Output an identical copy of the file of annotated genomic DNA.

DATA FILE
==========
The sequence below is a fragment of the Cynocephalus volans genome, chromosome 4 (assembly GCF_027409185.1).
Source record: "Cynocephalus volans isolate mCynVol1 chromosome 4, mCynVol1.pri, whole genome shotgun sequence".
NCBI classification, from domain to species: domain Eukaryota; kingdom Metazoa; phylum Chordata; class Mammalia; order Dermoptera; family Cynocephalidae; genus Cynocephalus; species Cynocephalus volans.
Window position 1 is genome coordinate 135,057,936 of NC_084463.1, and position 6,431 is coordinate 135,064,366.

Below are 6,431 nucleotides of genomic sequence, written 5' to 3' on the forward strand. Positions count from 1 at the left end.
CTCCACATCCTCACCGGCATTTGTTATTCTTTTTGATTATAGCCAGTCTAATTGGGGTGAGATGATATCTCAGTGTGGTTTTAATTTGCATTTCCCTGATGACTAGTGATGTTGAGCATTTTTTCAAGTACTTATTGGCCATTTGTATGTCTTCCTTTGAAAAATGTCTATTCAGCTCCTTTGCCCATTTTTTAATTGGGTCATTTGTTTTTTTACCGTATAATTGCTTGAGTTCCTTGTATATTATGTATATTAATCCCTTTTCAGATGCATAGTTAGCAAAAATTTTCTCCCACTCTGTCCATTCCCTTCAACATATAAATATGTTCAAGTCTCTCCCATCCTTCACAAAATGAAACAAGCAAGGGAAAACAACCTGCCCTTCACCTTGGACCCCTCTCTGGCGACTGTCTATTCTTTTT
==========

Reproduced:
The sequence below is a fragment of the Cynocephalus volans genome, chromosome 4 (assembly GCF_027409185.1).
Source record: "Cynocephalus volans isolate mCynVol1 chromosome 4, mCynVol1.pri, whole genome shotgun sequence".
NCBI classification, from domain to species: domain Eukaryota; kingdom Metazoa; phylum Chordata; class Mammalia; order Dermoptera; family Cynocephalidae; genus Cynocephalus; species Cynocephalus volans.
Window position 1 is genome coordinate 135,057,936 of NC_084463.1, and position 6,431 is coordinate 135,064,366.

Below are 6,431 nucleotides of genomic sequence, written 5' to 3' on the forward strand. Positions count from 1 at the left end.
CTCCACATCCTCACCGGCATTTGTTATTCTTTTTGATTATAGCCAGTCTAATTGGGGTGAGATGATATCTCAGTGTGGTTTTAATTTGCATTTCCCTGATGACTAGTGATGTTGAGCATTTTTTCAAGTACTTATTGGCCATTTGTATGTCTTCCTTTGAAAAATGTCTATTCAGCTCCTTTGCCCATTTTTTAATTGGGTCATTTGTTTTTTTACCGTATAATTGCTTGAGTTCCTTGTATATTATGTATATTAATCCCTTTTCAGATGCATAGTTAGCAAAAATTTTCTCCCACTCTGTCCATTCCCTTCAACATATAAATATGTTCAAGTCTCTCCCATCCTTCACAAAATGAAACAAGCAAGGGAAAACAACCTGCCCTTCACCTTGGACCCCTCTCTGGCGACTGTCTATTCTTTTT